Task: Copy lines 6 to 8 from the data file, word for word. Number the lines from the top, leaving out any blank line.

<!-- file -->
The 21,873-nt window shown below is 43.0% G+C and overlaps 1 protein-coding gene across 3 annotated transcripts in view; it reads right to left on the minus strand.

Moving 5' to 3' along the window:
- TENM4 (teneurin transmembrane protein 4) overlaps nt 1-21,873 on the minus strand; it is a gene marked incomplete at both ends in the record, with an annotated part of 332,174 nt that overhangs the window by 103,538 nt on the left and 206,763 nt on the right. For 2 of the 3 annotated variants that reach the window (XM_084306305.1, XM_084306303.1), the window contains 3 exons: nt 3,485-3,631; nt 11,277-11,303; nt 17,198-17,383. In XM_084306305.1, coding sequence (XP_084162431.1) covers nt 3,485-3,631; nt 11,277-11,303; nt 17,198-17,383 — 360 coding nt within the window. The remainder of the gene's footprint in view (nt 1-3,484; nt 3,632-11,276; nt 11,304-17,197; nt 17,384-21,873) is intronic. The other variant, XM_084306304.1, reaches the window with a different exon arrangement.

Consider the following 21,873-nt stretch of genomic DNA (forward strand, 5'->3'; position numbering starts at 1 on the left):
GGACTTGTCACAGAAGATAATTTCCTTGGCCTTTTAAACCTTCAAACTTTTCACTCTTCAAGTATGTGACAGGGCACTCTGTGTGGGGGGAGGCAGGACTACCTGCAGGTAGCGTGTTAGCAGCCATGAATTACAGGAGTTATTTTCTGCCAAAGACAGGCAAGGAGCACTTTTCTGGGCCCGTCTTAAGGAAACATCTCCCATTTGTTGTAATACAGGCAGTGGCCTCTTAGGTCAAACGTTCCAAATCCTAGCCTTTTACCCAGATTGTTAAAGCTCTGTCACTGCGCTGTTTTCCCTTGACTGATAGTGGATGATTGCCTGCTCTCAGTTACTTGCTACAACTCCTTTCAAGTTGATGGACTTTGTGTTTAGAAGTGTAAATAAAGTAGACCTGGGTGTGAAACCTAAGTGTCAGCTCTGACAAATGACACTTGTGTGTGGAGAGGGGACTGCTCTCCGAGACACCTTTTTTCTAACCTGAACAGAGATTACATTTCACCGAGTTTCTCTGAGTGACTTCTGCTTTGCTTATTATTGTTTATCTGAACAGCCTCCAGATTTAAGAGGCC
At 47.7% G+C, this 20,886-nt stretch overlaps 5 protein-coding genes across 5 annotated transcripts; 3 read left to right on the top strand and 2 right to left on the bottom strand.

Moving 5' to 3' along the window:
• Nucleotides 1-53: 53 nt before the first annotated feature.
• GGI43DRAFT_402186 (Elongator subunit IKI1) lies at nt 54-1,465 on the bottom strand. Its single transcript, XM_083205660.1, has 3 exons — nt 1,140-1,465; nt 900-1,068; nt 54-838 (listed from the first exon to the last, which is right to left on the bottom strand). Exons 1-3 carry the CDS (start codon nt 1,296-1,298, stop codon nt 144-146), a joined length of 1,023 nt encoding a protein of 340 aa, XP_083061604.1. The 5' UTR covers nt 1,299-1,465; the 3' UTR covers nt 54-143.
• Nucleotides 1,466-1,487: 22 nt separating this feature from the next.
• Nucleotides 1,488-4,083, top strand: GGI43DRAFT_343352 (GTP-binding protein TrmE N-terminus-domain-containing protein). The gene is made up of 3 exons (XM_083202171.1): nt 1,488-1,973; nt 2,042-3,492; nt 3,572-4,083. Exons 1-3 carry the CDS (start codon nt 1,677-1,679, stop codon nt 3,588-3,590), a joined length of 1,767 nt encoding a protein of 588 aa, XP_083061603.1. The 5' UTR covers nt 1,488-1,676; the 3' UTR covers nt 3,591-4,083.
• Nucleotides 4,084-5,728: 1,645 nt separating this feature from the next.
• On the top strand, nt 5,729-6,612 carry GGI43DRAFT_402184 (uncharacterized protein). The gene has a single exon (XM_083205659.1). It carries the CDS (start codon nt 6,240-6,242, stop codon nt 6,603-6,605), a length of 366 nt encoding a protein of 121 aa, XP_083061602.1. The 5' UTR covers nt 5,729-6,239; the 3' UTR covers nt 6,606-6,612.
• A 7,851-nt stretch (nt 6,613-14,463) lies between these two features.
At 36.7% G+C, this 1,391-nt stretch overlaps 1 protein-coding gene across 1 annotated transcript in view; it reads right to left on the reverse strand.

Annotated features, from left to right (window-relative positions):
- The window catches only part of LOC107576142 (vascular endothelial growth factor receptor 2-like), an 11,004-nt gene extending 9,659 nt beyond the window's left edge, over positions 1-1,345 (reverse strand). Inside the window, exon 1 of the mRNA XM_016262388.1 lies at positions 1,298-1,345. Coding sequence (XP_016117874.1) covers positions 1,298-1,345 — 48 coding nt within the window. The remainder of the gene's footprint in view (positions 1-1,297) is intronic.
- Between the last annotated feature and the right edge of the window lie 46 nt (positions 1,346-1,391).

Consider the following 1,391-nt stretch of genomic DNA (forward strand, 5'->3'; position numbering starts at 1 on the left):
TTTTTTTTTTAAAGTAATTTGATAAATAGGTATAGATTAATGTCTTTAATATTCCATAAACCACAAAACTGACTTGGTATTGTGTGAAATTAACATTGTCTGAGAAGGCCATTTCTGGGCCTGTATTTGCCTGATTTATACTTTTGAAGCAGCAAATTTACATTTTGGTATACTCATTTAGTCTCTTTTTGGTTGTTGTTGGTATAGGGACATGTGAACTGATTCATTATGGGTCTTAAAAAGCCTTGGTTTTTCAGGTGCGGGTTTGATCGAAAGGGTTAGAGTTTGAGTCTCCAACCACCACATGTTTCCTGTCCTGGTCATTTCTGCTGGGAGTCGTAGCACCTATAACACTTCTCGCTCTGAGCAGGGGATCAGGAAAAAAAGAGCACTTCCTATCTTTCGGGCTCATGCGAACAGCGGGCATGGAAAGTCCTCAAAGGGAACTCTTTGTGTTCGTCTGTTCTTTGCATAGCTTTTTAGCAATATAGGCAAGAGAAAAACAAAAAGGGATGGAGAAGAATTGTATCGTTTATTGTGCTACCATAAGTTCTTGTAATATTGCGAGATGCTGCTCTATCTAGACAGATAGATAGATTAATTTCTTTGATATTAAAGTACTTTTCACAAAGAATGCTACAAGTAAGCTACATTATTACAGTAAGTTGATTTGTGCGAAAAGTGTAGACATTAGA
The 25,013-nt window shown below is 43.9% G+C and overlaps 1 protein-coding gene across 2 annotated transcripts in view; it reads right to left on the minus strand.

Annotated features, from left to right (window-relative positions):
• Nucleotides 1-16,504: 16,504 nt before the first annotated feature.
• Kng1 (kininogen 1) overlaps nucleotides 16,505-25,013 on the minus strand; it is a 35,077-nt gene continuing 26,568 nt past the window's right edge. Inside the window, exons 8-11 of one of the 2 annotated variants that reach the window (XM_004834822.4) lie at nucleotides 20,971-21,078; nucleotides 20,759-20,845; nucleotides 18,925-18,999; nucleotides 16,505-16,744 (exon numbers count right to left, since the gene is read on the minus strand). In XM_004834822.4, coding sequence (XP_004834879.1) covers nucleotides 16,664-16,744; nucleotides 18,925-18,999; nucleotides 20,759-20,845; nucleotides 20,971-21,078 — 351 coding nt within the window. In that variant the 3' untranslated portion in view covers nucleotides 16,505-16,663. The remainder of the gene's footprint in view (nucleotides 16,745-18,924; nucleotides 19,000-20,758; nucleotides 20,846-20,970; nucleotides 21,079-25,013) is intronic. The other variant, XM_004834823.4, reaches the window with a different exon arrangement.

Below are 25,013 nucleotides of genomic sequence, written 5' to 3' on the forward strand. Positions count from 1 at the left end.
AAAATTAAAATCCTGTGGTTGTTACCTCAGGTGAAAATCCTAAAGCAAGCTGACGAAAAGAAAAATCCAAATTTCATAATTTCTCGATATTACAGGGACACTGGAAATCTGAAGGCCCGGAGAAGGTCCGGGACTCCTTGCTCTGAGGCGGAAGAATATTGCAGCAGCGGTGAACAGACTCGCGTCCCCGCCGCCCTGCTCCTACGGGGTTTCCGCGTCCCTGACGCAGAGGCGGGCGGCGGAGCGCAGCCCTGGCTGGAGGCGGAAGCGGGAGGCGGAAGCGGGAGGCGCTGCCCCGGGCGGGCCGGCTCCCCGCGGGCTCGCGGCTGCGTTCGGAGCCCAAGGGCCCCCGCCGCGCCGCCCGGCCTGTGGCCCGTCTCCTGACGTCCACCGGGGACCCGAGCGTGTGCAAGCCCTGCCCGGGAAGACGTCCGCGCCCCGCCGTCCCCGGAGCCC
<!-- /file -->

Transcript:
At 47.7% G+C, this 20,886-nt stretch overlaps 5 protein-coding genes across 5 annotated transcripts; 3 read left to right on the top strand and 2 right to left on the bottom strand.

Moving 5' to 3' along the window:
• Nucleotides 1-53: 53 nt before the first annotated feature.